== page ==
One goal might be to establish regulations for the posting of signs. The island is littered with ugly signs many of which should be removed Another goal might be to double the beautification effort. Built some water fountains. Close Hotel Street and make a walking mall out of it. Take another look at the myriad of regulations now effecting the industry and future investment in the sector with a view toward possibly rescinding some of the more burdensome requirements placed on business.
That assumes, of course, that additional hotel investment is desired. I don’t recall reading any recent policy statements to that affect, but I assume that it is. As previously pointed out in a related article, economic development per se can not be "legislated", or “willed” to occur as is so commonly thought. Only the legal environment known as the "business climate" under which such investment is expected to thrive can be established by an area’s legislative body. Even then there is no guarantee investment will result, but such legislation, (or lack of it) in a real sense is a "welcome mat." In recent years Hawaii has created one of the most anti-business climates in the United States. Perhaps we should take a look at what they have done – and avoid doing it. There is a lot of talk about reducing the size of the government but still ever more laws and regulations are promulgated or those on the books changed. Then the changes are changed. One doesn’t know from one day to the next what will occur to alter the rules for doing business. Very often when a law is passed additional employees are required either in business or government to implement and monitor the new provision. Maybe fewer laws would result in fewer employees. Dale Carnegie has a postulate that goes something like this, “if you are going to address a group of people and advance an opinion you must have earned the right to occupy their time and attention.” I mention this because I believe I have earned the right to express these opinions. As one whose entire 27 year career in Micronesia has been associated with economic development issues, published several books, written numerous essays, briefed countless potential investors, suggested and analyzed the financial viability of a wide variety of projects, I get no pleasure what-so-ever in making the following observation. It is simply this – given the current situation relative to investing in the Commonwealth, the uncertainty of the minimum wage, immigration control, the copious federal and local regulations and permitting requirements, the difficulty of recruiting workers, and on and on – one wonders why any investor would select the Commonwealth as a location to do business today given the difficulties and red tape which must be complied with at this time.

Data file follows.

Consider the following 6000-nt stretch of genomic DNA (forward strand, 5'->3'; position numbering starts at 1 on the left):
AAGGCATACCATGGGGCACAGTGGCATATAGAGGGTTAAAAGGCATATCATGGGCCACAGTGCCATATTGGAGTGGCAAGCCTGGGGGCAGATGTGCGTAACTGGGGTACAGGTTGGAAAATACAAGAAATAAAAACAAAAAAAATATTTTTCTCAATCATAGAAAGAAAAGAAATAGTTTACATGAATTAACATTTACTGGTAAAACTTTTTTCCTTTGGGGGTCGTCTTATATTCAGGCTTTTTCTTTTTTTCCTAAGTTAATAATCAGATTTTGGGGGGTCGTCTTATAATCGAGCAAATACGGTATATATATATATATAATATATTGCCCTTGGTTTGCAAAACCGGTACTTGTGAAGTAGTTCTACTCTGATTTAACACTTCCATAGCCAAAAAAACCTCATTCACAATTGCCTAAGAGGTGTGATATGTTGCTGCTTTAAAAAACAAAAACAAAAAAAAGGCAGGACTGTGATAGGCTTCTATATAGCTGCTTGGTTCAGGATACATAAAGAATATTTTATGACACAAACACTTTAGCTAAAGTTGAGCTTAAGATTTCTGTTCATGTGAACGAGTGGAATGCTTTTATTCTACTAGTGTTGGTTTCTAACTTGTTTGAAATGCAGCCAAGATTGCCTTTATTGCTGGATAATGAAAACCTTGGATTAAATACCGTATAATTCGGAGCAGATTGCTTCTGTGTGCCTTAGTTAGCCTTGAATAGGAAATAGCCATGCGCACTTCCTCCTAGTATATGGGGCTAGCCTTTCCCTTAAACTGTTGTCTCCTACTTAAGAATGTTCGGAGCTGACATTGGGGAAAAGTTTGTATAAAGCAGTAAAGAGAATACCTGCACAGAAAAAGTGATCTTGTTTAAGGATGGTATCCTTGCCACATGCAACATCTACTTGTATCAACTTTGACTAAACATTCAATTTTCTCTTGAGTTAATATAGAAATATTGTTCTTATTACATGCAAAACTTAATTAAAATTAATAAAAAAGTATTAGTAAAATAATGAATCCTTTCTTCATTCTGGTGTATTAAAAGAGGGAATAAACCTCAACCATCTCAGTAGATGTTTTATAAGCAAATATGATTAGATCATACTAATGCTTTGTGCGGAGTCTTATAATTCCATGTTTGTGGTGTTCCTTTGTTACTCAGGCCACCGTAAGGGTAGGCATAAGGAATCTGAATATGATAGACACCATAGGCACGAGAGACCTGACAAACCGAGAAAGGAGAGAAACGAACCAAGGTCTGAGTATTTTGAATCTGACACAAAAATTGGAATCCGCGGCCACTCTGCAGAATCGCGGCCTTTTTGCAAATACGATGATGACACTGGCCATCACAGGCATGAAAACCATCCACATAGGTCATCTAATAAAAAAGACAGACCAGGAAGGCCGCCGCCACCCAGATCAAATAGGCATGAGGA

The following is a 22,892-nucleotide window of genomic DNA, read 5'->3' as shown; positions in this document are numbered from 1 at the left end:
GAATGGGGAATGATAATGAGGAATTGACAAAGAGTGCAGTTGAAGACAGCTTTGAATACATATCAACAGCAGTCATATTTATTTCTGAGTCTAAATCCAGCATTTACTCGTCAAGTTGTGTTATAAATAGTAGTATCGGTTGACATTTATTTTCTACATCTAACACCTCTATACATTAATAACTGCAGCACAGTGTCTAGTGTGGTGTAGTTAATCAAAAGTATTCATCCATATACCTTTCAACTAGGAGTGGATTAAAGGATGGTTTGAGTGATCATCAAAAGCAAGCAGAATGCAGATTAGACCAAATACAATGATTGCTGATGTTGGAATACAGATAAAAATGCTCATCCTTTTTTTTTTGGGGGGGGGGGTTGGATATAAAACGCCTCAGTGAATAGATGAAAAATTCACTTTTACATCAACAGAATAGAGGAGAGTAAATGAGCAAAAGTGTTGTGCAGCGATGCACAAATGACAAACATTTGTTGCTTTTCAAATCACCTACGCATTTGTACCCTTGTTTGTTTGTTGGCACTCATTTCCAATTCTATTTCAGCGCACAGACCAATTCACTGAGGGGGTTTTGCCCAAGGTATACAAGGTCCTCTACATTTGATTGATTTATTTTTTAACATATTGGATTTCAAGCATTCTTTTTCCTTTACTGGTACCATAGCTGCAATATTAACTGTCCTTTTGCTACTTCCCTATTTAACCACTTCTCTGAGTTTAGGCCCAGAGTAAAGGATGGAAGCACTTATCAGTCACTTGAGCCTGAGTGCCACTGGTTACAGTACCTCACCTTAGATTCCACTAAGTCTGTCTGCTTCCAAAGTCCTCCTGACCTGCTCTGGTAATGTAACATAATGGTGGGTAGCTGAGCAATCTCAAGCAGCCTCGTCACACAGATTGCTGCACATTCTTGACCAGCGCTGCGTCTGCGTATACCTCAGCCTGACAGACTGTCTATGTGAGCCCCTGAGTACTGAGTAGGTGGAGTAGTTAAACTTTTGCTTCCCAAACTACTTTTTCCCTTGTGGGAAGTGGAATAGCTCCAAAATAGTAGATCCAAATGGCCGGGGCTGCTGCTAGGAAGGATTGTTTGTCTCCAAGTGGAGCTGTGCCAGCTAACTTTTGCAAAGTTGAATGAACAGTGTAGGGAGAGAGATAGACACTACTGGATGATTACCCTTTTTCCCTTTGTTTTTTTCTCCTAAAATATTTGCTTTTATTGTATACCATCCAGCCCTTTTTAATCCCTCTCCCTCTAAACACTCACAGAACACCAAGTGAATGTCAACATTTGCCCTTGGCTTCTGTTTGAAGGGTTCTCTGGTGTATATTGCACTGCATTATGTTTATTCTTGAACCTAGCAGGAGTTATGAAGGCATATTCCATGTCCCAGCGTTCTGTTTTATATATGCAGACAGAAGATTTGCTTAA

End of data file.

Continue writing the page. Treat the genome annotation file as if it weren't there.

With the exception of the Tinian casino, the financing of which was probably scheduled two and half to three years ago, I am not aware of a single new major, resort hotel investment on Saipan in recent years. While several of our existing hotels have expanded on land previously acquired, to my knowledge the Plumeria built in 1991 was the last major facility constructed.
The CNMI has a lot going for it. Proximity to Asia, it’s tropical environment and a mirror, of sorts, of America. I believe that the promotion of island culture in tandem with an American flavor is a marketable item in the region that has only Guam as an equal. There is no question in my mind that a dedicated and sincere group of island government and business leaders can solve the island’s problems and once again make the Commonwealth a desirable host for both future investment and increased visitors